Our gene expression analysis also hints at metabolic cycling, as Fba3 expression levels were largely unchanged in response to differing carbon sources (dissolved CO2, HCO3
-, and glucose), yet changing the nitrogen source from nitrates to urea dramatically inhibited expression in both light and dark conditions. Given that Fba3 is a key regulator of a major carbon assimilation pathway during photosynthesis, we expected that different carbon sources would have a larger effect on expression levels than changing the nitrogen source. Urea is produced as a consequence of amino acid breakdown, which is then converted to ammonia for nitrogen assimilation. Cells normally synthesize ammonia from nitrates, which requires a substantial supply of reductant. Therefore, urea inhibition of Fba3 expression may serve to regulate reductant generation.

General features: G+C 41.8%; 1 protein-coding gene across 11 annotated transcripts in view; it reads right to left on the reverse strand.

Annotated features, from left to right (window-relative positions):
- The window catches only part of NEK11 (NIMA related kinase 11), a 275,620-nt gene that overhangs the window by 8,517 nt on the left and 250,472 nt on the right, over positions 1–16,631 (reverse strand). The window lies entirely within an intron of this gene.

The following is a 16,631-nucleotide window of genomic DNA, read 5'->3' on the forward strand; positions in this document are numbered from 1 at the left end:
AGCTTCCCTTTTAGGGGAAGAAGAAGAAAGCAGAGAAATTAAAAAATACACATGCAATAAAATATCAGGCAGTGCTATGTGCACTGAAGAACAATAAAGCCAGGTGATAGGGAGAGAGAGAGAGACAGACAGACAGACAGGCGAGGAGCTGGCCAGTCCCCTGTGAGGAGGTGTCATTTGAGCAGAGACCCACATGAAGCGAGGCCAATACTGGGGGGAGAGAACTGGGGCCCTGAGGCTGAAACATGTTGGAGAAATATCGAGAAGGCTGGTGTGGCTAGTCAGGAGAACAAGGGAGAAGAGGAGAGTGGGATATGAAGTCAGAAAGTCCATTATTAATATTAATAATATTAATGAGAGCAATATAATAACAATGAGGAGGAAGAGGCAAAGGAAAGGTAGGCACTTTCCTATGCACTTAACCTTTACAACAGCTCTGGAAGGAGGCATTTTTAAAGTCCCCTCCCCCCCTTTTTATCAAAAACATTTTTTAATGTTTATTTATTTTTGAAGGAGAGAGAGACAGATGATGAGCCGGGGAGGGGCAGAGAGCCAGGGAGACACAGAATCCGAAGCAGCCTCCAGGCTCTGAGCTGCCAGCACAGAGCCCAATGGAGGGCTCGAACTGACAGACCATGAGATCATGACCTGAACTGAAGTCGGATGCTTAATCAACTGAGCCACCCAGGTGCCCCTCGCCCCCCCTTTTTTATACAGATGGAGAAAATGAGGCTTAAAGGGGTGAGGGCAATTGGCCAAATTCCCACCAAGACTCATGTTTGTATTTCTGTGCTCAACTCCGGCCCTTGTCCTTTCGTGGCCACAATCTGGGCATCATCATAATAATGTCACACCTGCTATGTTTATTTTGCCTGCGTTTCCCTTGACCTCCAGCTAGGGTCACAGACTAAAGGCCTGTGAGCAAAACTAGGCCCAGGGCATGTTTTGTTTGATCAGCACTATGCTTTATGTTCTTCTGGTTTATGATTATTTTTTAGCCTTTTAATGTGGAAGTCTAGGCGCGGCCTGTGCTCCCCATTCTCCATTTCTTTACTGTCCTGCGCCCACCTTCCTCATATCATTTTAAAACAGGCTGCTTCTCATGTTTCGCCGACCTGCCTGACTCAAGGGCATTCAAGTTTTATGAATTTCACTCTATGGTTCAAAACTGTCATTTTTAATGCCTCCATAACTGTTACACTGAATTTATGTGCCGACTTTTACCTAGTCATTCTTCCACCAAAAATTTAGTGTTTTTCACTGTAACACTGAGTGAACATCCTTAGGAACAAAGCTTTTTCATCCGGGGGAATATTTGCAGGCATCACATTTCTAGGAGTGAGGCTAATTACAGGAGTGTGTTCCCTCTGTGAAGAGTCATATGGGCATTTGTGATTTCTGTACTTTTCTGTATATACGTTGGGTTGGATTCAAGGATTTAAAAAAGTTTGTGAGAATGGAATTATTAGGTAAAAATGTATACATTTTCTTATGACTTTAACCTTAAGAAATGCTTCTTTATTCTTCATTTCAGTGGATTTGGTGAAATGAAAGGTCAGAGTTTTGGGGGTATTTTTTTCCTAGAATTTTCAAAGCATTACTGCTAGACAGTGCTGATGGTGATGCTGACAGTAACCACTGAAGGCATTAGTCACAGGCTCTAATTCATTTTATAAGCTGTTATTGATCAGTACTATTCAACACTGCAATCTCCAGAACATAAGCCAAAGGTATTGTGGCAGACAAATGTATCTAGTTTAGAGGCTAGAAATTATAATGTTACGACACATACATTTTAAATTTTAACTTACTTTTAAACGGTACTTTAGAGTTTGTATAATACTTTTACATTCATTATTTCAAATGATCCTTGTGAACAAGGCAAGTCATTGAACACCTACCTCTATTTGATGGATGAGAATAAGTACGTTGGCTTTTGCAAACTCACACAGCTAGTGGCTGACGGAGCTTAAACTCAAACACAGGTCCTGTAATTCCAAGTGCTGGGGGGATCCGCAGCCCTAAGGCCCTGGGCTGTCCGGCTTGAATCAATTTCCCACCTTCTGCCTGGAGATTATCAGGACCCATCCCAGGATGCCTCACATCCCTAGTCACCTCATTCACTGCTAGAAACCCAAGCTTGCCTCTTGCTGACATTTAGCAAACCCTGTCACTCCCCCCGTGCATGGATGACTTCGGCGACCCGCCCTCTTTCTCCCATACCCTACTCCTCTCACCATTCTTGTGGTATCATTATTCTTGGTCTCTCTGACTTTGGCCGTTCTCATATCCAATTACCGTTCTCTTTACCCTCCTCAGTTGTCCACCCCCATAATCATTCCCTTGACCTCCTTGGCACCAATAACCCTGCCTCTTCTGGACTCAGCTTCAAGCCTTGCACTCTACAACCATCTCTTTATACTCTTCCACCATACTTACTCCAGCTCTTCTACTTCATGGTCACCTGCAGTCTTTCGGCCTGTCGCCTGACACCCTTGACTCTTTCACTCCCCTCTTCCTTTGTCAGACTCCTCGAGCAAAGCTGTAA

It is also important to note that the majority of the EMP pathway genes have been found in the cytosol, mitochondria, and plastid; however the gene encoding enolase in the lower half of the pathway has only been identified in the plastid and mitochondria, e.g. from the Diatomcyc metabolic pathway database . Therefore, Pt may lack a complete cytosolic EMP and instead utilize a combination of the ED and PPK pathways to feed the lower half of the mitochondrial EMP.